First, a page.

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To ensure our nation’s Veterans have access to high-quality healthcare, the Veterans Health Administration (VHA) has finalized a rule that would allow certain advanced practice registered nurses (APRNs) working in the VHA to practice to the full extent of their training, education and certification. Released on December 14, 2016, the rule irresponsibly excludes Certified Registered Nurse Anesthetists (CRNAs). Granting Full Practice Authority to CRNAs is consistent with current healthcare delivery models for our nation’s active duty service members, will reduce wait times for primary and surgical care, ensure patient safety, and give Veterans access to the timely, high-quality care they have earned.

There are currently more than 900 CRNAs working in the VHA. Current VHA policy however restricts their ability to practice to the full extent of their education and training and often results in outdated and impractical practice models that do not and would not exist in other healthcare settings. By removing these barriers, the VA would align itself with recommendations from the Institute of Medicare and other evidence-based studies (see below).

Recognizing CRNAs, along with all other VHA APRNs, to their full education and training provides a common-sense solution to the challenges associated with ensuring America’s Veterans have access to the high-quality healthcare they need and deserve. Through this measure, the VHA can make optimal use of these critical members of the healthcare workforce across the entire care continuum.

CRNA Full Practice Authority is supported by the evidence-based recommendations advanced by the National Academy of Medicine, the congressionally mandated Independent Assessment of the VA, and the blue-ribbon Commission on Care. It is also current policy in the Army, Navy, Air Force, Combat Support Hospitals, and Forward Surgical Teams, and is supported by the AARP, American Hospital Association, and several Veterans Service Organizations, including the Iraq and Afghanistan Veterans of America, AMVETS, Military Officers Association of America, Air Force Sergeants Association, Reserve Officers Association, and the Naval Enlisted Reserve Association.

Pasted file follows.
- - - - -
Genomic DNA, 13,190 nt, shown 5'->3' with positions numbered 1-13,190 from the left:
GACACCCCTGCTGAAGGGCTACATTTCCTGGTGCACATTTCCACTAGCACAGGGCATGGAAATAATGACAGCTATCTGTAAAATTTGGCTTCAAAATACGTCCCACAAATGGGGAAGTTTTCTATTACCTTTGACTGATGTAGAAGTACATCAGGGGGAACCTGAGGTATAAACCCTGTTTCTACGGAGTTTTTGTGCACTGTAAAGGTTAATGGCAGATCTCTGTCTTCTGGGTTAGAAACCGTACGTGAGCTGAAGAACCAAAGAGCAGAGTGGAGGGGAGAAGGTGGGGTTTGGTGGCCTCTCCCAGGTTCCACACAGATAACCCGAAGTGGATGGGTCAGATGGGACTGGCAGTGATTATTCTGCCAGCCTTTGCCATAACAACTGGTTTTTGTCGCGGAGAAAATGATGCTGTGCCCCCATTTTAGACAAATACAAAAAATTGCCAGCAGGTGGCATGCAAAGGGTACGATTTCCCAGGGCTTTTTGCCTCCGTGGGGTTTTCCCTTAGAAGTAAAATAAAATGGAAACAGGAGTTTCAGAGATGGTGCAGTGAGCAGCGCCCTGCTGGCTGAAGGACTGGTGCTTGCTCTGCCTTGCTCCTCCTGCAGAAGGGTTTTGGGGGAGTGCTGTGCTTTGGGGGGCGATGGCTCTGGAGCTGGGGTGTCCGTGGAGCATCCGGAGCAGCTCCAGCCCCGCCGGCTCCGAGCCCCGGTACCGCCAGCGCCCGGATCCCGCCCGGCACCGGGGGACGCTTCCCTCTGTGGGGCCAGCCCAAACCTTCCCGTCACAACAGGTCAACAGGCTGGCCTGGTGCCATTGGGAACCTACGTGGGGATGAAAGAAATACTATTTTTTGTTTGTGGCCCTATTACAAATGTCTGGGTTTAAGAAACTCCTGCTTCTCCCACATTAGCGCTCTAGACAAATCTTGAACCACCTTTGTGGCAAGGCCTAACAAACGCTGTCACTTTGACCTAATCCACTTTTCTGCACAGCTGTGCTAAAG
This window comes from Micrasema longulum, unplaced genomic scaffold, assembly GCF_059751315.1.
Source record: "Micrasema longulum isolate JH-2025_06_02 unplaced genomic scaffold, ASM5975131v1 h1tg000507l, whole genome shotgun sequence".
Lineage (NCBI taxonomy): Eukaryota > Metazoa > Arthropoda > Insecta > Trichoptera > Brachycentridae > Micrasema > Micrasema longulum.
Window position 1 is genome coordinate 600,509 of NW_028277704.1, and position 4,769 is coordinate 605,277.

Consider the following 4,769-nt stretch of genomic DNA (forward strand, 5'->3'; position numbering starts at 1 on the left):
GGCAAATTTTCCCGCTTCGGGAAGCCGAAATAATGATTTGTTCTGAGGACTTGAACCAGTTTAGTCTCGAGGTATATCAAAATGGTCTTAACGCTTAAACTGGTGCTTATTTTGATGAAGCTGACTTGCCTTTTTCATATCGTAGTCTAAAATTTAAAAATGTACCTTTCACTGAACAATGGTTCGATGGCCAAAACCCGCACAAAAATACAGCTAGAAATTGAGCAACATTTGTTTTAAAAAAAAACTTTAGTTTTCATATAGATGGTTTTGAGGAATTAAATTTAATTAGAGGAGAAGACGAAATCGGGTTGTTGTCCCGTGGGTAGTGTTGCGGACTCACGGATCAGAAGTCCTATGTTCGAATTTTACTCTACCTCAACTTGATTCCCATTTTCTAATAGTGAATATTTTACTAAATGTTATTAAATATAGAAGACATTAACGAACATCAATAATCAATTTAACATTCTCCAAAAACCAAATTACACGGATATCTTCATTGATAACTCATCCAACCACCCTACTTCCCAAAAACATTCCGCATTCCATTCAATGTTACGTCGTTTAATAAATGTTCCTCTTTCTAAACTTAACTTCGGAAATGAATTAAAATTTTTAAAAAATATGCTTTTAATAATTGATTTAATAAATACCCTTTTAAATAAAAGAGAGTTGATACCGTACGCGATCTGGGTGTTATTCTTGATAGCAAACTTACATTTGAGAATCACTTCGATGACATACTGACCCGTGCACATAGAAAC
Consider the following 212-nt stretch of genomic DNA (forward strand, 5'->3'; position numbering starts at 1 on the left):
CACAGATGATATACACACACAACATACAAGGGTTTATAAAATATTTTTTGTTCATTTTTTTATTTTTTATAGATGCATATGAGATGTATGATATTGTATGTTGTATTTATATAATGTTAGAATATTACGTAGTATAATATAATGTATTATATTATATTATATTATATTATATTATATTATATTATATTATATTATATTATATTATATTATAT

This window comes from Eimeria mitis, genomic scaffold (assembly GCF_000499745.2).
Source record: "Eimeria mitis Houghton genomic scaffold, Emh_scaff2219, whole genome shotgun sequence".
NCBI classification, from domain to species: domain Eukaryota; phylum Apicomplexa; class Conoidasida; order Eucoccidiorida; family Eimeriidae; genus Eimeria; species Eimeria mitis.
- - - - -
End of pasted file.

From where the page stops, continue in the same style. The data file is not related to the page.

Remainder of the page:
What’s at Stake

Despite receiving the support of veterans and veterans groups from across the country, tens of thousands of healthcare providers, dozens of members of Congress and national patient advocacy groups, the effort to fully utilize CRNAs in the Veterans Health Administration is under attack from special interests who benefit from the current wasteful system and seek to put politics before policy when it comes to Veterans healthcare.

Your help is needed in submitting a comment to the Veterans Administration supporting Veterans’ access to quality healthcare from CRNAs.

APRNs in the U.S.

Advanced practice registered nurses (APRNs) are a vital part of the health system of the United States. They are registered nurses educated at the Master’s or Doctoral level and in a specific role and patient population. APRNs are prepared by education and certification to assess, diagnose, and manage patient problems, order tests, and prescribe medications.

APRNs consist of nurse practitioners (NPs) who deliver primary, specialized, and community healthcare; certified registered nurse anesthetists (CRNAs) who provide the full range of anesthesia services as well as chronic pain management; certified nurse-midwives (CNMs) who are experts in primary care, maternal, and women’s health; and clinical nurse specialists (CNSs) offering acute, chronic, specialty, and community healthcare services; as well as APRN students and the faculty who educate them.

Learn more about the efficacy and safety of APRN services through the below resources.